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Dance Review

Boston Ballet’s ‘The Sleeping Beauty’ is alive and well

Ji Young Chae and Jeffrey Cirio in "The Sleeping Beauty."Liza Voll

If “The Nutcracker” is the ballet people see the most, “The Sleeping Beauty” might be the one they love the most. Tchaikovsky’s score is inspired; Petipa’s choreography is highlighted by the Rose Adagio, where 16-year-old Princess Aurora balances precariously on pointe as she’s supported by each of her four suitors in turn. And the scenario gives a company’s dancers multiple opportunities to shine, from Aurora and Prince Désiré and the six good fairies who grace baby Aurora’s christening to bad fairy Carabosse, the Bluebird and Princess Florine, Puss in Boots and the White Cat, and Red Riding Hood and the Wolf.

Since 1993, when it bought its current production from the Royal Ballet, Boston Ballet has staged “Sleeping Beauty” every four years or so, and it’s packing 12 performances into the present run at the Citizens Bank Opera House. David Walker’s French Baroque sets and costumes have held up well over the past 30 years; the details register even from the back of the house. Thursday’s opening night, with Ji Young Chae as Aurora and Jeffrey Cirio as Désiré, suggested that every four years is scarcely often enough.


The Boston Ballet in a 2023 dress rehearsal for Marius Petipa's "The Sleeping Beauty"; the production will be performed through June 4.Liza Voll

Unlike Tchaikovsky’s “Swan Lake” score, which begins with a wistful oboe solo, “Sleeping Beauty” opens with a dramatic outburst. It’s royal, heroic, music fit for a prince to win the woman of his dreams. Only when Carabosse arrives in the prologue do we realize that this music is actually her theme. Carabosse’s name was — accidentally, we’re given to understand — left off the guest list for Aurora’s christening. When she shows up anyway, in a hail of thunder and lightning, dressed in black and with an entourage of grotesque creatures, we understand what motivated the oversight. But what makes Carabosse bad? Her christening gift — yes, she brought one — to Aurora is a spindle, an emblem of honest work. (It flummoxes Aurora’s royal parents, who don’t appear to have ever seen one.) Perhaps that’s Carabosse’s way of saying that life shouldn’t be all roses and no thorns. Tchaikovsky, to judge by the music he gives her, seems to sympathize.


Carabosse can be played by a woman or a man; Boston Ballet has offered both options in the past and will do so again in this production. On Thursday, Chyrstyn Fentroy set the bar high as a queen of stormy night with a sense of humor. One moment she was making fun of Aurora’s parents (Patrick Yocum and Elizabeth Olds); the next she was throwing a tantrum at the (in her view) goody-two-shoes fairies. It took the intervention of Viktorina Kapitonova’s Lilac Fairy to bring Carabosse up short. Radiant and serene, taking command with the ballet basics of posture and carriage, Kapitonova was a Lilac Fairy who triumphs through the quality of her dancing. Her cohort, when they weren’t dodging Carabosse, served up a gratifying set of variations, from Louise Hautefeuille’s fluid Crystal Fountain to Daniela Fabelo’s perky Enchanted Garden, Soo-bin Lee’s delicate Woodland Glade, María Álvarez’s fluty Songbird, and Kaitlyn Casey’s exuberant Golden Vine.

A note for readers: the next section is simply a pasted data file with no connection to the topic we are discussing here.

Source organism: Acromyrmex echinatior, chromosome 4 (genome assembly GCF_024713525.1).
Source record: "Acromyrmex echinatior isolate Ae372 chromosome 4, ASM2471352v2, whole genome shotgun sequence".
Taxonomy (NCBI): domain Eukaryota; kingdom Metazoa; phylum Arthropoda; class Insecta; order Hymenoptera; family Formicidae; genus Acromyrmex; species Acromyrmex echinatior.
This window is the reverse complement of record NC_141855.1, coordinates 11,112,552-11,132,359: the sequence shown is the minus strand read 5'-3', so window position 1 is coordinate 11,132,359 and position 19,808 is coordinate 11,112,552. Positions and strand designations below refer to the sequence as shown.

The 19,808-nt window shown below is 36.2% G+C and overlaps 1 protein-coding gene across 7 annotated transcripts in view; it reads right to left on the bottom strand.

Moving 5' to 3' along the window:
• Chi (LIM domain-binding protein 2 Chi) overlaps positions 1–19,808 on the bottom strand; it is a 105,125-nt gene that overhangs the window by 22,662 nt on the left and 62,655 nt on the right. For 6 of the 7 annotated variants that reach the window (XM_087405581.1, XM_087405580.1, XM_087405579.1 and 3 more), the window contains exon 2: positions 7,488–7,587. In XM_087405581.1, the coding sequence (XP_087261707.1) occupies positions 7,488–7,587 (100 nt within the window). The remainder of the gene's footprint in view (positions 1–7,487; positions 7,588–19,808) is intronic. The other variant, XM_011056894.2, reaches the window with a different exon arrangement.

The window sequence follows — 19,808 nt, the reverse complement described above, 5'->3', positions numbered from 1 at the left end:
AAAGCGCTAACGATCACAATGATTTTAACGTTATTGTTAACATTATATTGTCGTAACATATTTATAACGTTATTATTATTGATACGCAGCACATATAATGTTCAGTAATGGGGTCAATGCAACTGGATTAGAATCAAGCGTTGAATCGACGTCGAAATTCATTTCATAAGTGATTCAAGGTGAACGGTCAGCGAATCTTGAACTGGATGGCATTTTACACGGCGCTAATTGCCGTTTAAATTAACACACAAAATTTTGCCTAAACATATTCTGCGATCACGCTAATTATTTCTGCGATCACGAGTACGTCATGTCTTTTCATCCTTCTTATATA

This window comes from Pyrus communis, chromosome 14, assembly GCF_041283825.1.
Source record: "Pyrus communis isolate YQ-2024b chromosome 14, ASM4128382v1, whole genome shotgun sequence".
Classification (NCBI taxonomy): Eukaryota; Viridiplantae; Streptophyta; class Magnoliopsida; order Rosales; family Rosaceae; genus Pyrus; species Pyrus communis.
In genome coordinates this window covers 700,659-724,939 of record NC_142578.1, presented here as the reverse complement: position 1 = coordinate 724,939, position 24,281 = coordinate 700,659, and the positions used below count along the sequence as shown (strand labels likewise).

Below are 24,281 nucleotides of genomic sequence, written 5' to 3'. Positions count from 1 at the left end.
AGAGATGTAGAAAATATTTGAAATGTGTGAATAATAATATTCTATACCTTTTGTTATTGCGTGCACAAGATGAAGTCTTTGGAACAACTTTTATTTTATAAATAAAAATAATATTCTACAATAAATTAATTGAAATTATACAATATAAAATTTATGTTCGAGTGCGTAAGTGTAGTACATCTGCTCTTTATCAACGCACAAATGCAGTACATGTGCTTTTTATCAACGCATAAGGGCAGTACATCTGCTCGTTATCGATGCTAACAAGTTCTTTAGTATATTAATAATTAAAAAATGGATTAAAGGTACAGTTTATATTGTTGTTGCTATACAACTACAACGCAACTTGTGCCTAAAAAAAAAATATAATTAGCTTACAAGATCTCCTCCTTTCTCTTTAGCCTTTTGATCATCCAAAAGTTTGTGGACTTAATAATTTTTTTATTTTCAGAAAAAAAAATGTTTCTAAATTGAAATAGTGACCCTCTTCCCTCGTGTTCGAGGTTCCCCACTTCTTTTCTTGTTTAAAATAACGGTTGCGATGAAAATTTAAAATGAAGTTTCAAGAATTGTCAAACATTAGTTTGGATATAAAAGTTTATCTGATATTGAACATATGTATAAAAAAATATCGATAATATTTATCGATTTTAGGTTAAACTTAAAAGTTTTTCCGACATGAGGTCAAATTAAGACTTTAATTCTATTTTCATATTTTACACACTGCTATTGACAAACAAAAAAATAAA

The rest of the evening belonged to Chae and Cirio. Chae looked delighted with everything at her 16th-birthday party; she flirted with her prince suitors, and in the Rose Adagio it seemed she could stand unsupported on pointe indefinitely. Her variation brought exquisite phrasing, teasing ronds de jambes, a buoyant manège. Cirio was persuasively heartsore in the hunting-party scene (with a solicitous Hautefeuille as his Countess), and then he threaded the isolated turns and balances of Désiré's yearning soliloquy into a narrative that flowed, no mean feat. Ronald Lowry’s tender cello solo made the vision scene, where the Lilac Fairy introduces Désiré to Aurora, that much better.


Chisako Oga and Derek Dunn in the dress rehearsal for Marius Petipa's "The Sleeping Beauty."Liza Voll

The wedding divertissements included a pas de trois of crisp amplitude from Lauren Herfindahl, Addie Tapp, and Schuyler Wijsen plus endearing fairy-tale comic relief from Madysen Felber and Alec Roberts as the White Cat and Puss in Boots and Nina Matiashvili and Henry Griffin as Red Riding Hood and the Wolf. Derek Dunn’s Bluebird, with its smudged double tours and modest brisés volés, wasn’t quite in breeding plumage, but he and Chisako Oga’s chirpy Florine still made an attractive courting pair. Then Chae and Cirio surpassed themselves in the Grand Pas de Deux. Cirio’s variation included high-flying cabrioles, pristine double tours, and a manège that popped; in the finale he added tours à la seconde with his arms over his head. Chae toyed with her variation, pointing the music and making every technical challenge look like child’s play. Together they were so in tune that in the last of a series of fish dives Chae was able to turn her head and look at the audience.

“Sleeping Beauty” is not a short ballet. Thursday’s performance, even with quickish tempos from music director Mischa Santora and the Boston Ballet Orchestra, ran close to three hours. But three hours with this company’s production will always be time well spent.


The Boston Ballet in the production of "The Sleeping Beauty."Liza Voll


Music by Peter Ilyich Tchaikovsky. Choreography by Marius Petipa; additional choreography by Frederick Ashton. Staging by Ninette de Valois. Sets and costumes, David Walker. Lighting, John Cuff. Presented by Boston Ballet. At Citizens Bank Opera House, through June 4. Tickets $39-$194. 617-695-6955,

Jeffrey Gantz can be reached at